Today, I am participating in a blog swap with Mary from Buck n Run Ranch. You can see my post about my first time cooking for myself at Boy Scout camp there.
When Edward suggested we swap blog posts, I was excited. He would write a post for my blog and I, for his. He threw out three subjects and two of them seemed perfect. I was really hoping he chose “Halloween dishes.” I can do that. But no, he chose the one I dreaded, “The First Meal I Ever Cooked.”
To talk about the first meal I ever cooked, requires that I re-visit my childhood and adolescence. In Edward’s guest post for my blog, he says that, in his family, everyone cooks. He recounts grating cheese as a child while sitting on the floor and baking cakes and cookies with a house full of cousins. Norman Rockwell couldn’t have conjured up a more homey image.
My childhood was hardly the stuff of Norman Rockwell. It was something you survived. I can speak about it here where I could never do so on my blog. You see, in my childhood home, the kitchen, cooking, and all household “chores” were the exclusive domain of my mother. I was as close as you can get to being the middle child of six girls. When I left home and married shortly after my 18th birthday in 1967, I had never done so much as made a sandwich. I know that is difficult to believe, but true. I took Home Economics in high school. Do they even teach Home Ec any more? I looked forward to that class more than any other. I can’t really say I “cooked” a meal in Home Ec. There were so many students in the class, that we each were assigned a small part of the preparation. The first dish we made was a wilted lettuce salad. I had never heard of wilted lettuce salad, on purpose. It seemed so sophisticated to me. It even had sliced hard-boiled eggs in it. I was impressed beyond words, especially when I was assigned the task of wilting the lettuce. Clearly this was the most important part of the entire dish. Ruin that, and there goes the entire salad. I felt I was chosen because I was the most responsible student in Home Ec. As I sit here today, I think it was probably because my last name began with a “C” and they assigned the tasks alphabetically. But, I wilted that lettuce to perfection as I did each task assignment from that point on. My reward was an A+ in Home Ec and a love of cooking that stays with me nearly fifty years later.
I left home in 1967 and took a three-day bus trip from California to Texas to marry my first husband. That marriage lasted 30 years. We lived in an apartment in an old house for $25 a month in rent. Our elderly landlady allowed us to pick vegetables from her ample garden and share in all the fresh eggs and home canned foods we wanted. Without that, we would not have gotten by on a military salary of $198.00 per month.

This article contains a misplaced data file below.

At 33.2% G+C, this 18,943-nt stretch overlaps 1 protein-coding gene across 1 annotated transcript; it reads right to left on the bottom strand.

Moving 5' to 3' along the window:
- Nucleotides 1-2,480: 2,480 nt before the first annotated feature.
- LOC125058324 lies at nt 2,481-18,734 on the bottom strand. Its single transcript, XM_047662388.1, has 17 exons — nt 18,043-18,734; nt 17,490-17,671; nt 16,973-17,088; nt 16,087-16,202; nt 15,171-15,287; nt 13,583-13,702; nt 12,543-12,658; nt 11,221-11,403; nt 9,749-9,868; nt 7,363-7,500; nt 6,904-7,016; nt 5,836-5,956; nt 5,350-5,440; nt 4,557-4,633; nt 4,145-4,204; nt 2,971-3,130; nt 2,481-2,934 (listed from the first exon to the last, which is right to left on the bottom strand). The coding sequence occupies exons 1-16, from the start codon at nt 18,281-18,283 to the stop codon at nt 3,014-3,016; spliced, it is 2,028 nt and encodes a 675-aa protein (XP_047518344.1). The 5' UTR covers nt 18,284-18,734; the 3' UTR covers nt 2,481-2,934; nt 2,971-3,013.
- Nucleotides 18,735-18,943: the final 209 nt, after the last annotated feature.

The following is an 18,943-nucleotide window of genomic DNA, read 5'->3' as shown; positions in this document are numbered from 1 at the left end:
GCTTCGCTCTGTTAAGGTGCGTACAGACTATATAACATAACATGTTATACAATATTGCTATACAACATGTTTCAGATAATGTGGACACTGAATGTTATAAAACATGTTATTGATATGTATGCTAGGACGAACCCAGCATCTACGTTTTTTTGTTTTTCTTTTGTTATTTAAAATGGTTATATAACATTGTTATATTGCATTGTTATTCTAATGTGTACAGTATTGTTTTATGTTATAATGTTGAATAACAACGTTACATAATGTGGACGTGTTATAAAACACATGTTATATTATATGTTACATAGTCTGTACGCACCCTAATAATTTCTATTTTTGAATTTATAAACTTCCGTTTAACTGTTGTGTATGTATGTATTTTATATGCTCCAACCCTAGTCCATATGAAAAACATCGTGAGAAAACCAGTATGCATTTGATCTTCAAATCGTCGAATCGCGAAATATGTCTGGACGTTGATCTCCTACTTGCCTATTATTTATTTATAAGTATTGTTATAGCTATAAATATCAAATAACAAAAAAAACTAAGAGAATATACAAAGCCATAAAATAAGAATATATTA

The first meal I can remember making was a tuna sandwich. Bread was $0.21 per loaf, a can of tuna $0.31, and a quart of mayonnaise $0.49. For $1.01 you could tuna make sandwiches with lots of bread and mayonnaise left over.
Our landlady canned bread and butter pickles and since they were free, a thick layer went on each sandwich. Sweet onions from her garden were diced into the tuna and mixed with the mayonnaise. It was a wonderful sandwich that we enjoyed many times each month. If the bread got moldy from the intense Texas humidity, I just made salad instead of sandwiches. Canned tuna and a jar of peanut butter got us by. The best part was that I got to prepare food for myself, for the first time in my life, in my kitchen. We endured humidity severe enough to grow mold on our couch, and roaches that scampered across the kitchen floor. We had to go through the kitchen to get to the bathroom. I had to stand on a chair to reach the chain to pull to turn on the kitchen light. To avoid stepping on bugs in the dark, my husband placed chairs so that I could climb from one to one until I reached the chain to turn on the light. It was the worst of times. it was the best of times. It was sacrifice, but it also brought freedom and independence.
I still struggle with self-esteem, of feeling competent, and good enough. I harbor no grudges. I love my parents unconditionally. In adulthood I came to understand my childhood. I know that my parents would have done better, if they could have done better. Children learn what they live. I did better, because I knew better.
So, thank you Edward for giving me the opportunity to write about things I don’t speak about. Through tears this morning, I made that newlywed tuna sandwich, replete with my home-made bread and butter pickles. I enjoyed this sandwich and my independence to eat it before 9 a.m. with a good cup of coffee.